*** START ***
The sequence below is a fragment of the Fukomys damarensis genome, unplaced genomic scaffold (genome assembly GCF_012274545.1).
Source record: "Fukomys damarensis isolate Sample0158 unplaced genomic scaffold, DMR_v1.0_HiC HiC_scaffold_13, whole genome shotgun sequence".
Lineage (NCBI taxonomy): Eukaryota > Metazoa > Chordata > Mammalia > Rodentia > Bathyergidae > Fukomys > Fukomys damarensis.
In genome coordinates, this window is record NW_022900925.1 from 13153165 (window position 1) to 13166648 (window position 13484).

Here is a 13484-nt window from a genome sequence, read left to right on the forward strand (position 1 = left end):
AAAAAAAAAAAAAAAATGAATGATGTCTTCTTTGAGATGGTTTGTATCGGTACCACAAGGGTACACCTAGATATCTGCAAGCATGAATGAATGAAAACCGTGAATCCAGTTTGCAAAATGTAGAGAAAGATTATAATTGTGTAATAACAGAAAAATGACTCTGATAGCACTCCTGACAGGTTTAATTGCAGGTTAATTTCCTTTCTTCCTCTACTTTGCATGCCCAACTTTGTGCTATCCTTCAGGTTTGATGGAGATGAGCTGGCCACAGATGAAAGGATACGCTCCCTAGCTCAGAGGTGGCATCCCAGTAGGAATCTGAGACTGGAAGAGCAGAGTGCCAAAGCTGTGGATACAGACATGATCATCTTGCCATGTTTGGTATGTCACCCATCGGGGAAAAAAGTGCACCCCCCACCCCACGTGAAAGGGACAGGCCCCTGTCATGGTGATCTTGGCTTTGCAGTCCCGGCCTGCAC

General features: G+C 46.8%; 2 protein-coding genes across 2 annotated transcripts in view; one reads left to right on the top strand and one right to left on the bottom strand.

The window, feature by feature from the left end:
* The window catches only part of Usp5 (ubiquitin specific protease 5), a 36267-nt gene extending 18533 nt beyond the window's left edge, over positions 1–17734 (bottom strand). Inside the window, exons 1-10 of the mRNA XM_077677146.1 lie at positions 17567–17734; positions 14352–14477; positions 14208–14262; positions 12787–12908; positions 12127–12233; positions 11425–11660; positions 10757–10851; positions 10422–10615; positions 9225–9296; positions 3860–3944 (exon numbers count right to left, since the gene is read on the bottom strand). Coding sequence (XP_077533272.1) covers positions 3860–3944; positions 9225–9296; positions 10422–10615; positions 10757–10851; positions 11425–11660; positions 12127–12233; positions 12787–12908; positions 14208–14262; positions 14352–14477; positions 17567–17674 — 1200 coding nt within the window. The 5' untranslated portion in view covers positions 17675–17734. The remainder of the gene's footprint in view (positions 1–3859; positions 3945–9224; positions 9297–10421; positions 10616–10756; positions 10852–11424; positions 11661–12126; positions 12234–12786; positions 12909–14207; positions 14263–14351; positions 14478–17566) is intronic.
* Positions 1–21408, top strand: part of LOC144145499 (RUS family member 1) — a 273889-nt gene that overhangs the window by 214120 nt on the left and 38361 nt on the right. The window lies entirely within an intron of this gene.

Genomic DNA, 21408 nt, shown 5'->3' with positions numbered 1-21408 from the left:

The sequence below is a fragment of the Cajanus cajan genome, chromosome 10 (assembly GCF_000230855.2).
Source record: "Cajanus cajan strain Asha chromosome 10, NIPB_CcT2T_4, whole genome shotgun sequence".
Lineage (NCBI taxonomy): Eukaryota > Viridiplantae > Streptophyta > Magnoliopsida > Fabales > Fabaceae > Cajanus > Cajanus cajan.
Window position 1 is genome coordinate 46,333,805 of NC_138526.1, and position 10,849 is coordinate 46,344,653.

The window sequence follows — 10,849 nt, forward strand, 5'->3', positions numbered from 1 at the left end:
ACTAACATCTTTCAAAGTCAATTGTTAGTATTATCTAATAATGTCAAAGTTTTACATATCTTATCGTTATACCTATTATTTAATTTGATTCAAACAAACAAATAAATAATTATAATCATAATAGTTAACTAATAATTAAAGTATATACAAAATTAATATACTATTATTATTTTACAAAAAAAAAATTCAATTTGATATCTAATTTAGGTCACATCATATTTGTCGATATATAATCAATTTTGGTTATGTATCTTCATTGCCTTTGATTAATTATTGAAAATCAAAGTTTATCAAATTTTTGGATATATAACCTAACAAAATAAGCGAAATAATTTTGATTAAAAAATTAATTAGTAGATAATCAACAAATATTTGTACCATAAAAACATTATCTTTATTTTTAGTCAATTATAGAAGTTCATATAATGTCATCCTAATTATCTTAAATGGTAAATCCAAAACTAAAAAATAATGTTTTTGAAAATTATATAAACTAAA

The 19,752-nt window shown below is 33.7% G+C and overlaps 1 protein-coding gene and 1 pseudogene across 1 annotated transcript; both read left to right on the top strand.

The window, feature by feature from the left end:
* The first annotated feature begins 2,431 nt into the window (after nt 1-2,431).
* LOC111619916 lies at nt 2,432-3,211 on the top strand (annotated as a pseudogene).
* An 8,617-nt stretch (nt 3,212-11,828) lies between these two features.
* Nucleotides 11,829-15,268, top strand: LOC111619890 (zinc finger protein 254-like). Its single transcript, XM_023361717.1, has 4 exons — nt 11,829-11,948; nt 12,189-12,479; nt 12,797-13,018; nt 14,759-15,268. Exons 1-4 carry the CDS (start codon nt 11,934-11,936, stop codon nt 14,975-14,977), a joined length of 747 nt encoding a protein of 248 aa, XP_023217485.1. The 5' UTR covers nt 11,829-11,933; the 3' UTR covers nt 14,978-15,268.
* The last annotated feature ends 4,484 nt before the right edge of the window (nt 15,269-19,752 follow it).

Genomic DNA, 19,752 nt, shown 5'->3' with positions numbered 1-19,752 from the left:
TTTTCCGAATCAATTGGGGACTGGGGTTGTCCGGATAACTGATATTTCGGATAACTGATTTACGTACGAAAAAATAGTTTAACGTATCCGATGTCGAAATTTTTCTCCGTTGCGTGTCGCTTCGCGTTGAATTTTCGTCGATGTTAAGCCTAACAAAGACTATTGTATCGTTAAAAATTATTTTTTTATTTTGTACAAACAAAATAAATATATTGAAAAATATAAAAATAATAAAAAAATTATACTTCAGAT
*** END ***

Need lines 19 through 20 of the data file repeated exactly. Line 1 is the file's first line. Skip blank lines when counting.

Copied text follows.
The window, feature by feature from the left end:
* The first annotated feature begins 2,431 nt into the window (after nt 1-2,431).